Tourism Australia need autonomy and flexibility to ensure their marketing strategies are responsive to their research findings. When market demands change, Tourism Australia should be able to adapt to the market accordingly. The sort of flexibility that allows responsiveness to market demand changes will also be invaluable when forming public private partnerships. For the first time ever, the marketing and research arms will be complying to make sure the numbers we are counting suit the marketing needs. The key function of Tourism Australia will be to carry out the objectives set out in the white paper for Australian tourism, which was released by the Minister for Small Business and Tourism, Joe Hockey, on 20 November last year. The plan set out in the white paper goes beyond getting tourists to Australia; it sets about creating a product which people can depend on. It is also the first plan ever to recognise that Australian tourism is just as susceptible to downturns as other domestic products such as coal and iron ore. Most people think that tourism downturns started with September 11, but the reality is that Australia was losing its appeal in overseas markets as other products became new and interesting—just look at the popularity of New Zealand off the back of the Lord of the Rings.

Tourism in Australia depends on our reputation overseas. It depends on safety, so border protection is necessary to provide a safe reputation. It is not just physical safety; it is quarantine and health as well. If people know that we can respond rapidly to a crisis such as SARS, they will feel comfortable in coming to Australia. If they get sick here, knowing that there is a hospital system they can count on also helps attract tourists. One key concern for older Australians is whether or not they are covered by ambulance from state to state. Seniors from New South Wales will not visit Queensland if they are not covered for ambulance services. To date, I am aware of three constituents who have refused to take their annual holiday on the Gold Coast until they know for sure they are covered for ambulance in Queensland. There is food for thought for Premier Beattie in relation to his new universal coverage.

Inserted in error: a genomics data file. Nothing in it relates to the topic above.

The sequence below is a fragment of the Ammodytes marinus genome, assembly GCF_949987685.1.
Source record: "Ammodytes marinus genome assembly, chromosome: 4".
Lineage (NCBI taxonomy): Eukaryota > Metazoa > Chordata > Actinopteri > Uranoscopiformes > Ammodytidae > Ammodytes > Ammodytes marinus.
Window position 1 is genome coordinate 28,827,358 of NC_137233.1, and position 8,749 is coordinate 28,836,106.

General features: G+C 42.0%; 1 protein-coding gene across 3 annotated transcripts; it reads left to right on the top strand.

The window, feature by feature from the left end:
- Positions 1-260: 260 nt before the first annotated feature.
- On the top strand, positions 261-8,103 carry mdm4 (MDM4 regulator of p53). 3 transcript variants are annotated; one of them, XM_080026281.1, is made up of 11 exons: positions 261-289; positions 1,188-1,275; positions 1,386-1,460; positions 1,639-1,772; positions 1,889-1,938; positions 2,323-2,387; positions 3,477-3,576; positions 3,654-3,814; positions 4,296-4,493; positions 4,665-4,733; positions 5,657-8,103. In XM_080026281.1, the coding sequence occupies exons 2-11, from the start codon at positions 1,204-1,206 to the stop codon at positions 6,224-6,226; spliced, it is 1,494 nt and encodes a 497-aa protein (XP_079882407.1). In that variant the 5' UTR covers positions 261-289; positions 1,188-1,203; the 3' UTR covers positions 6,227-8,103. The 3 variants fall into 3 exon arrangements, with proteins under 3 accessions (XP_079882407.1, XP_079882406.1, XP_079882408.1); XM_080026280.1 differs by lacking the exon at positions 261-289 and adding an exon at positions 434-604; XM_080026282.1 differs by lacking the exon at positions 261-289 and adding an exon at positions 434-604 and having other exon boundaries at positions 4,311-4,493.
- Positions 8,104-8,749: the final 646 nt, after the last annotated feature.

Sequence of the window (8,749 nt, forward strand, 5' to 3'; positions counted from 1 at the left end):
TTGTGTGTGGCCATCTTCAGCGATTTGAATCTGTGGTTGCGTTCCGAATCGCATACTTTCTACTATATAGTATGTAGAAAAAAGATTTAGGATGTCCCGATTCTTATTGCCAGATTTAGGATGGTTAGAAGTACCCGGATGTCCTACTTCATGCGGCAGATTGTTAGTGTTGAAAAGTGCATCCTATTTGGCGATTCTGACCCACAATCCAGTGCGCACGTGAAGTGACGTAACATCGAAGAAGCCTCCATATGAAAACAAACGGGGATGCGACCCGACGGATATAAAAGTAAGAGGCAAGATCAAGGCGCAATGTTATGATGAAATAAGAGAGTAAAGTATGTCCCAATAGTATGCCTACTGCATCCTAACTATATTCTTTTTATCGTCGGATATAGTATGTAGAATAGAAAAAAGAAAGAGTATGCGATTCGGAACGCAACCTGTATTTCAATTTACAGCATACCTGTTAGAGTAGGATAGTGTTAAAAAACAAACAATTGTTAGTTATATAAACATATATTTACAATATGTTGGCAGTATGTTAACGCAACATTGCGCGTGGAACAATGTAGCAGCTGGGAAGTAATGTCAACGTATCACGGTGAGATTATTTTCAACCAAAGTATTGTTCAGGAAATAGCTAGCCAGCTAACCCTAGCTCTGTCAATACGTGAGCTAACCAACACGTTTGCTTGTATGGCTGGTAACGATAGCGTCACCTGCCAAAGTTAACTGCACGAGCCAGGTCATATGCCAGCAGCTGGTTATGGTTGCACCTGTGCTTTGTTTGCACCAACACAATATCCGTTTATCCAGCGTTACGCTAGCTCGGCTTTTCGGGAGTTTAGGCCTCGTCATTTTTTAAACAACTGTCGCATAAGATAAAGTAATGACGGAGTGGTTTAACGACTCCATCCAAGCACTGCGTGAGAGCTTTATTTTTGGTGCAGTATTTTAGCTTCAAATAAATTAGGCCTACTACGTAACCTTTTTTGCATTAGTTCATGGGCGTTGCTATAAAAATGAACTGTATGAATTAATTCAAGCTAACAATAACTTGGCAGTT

Around $360 million has been allocated over the next four years to brand together all the marketing activities of the new national tourism organisation. The big question on the lips of individual tourism operators last year was: `How do I get some of that money?' The short answer is that they cannot, but they can tap into the research and knowledge of Tourism Australia to target markets and maximise their yield. Gloucester might even set themselves up on an events calendar for a chutney festival—who knows. Or regional tourism organisations could band together, as they have in Queensland, and develop tourist roads—not just 20-kilometre tracks through the orchids or wineries but roads that go from the top of Queensland down to New South Wales and through the outback. It might be a great road for driving or an interesting road for motorbikes.

Then, if each town coordinates activities and attractions, they can create complementary towns which offer lots of different types of things to see and do along the way. The sky is the limit; the only limit is a town's determination and creativity. I am also pleased to see the Australian regional tourism grants program being run again this year, with the scope of projects allowed to be bigger. The larger categories—of $500,000 and $200,000—will allow those operators with larger projects a chance to develop them. I know that these grants are currently open, and I hope operators in my electorate will be successful in their applications for funding.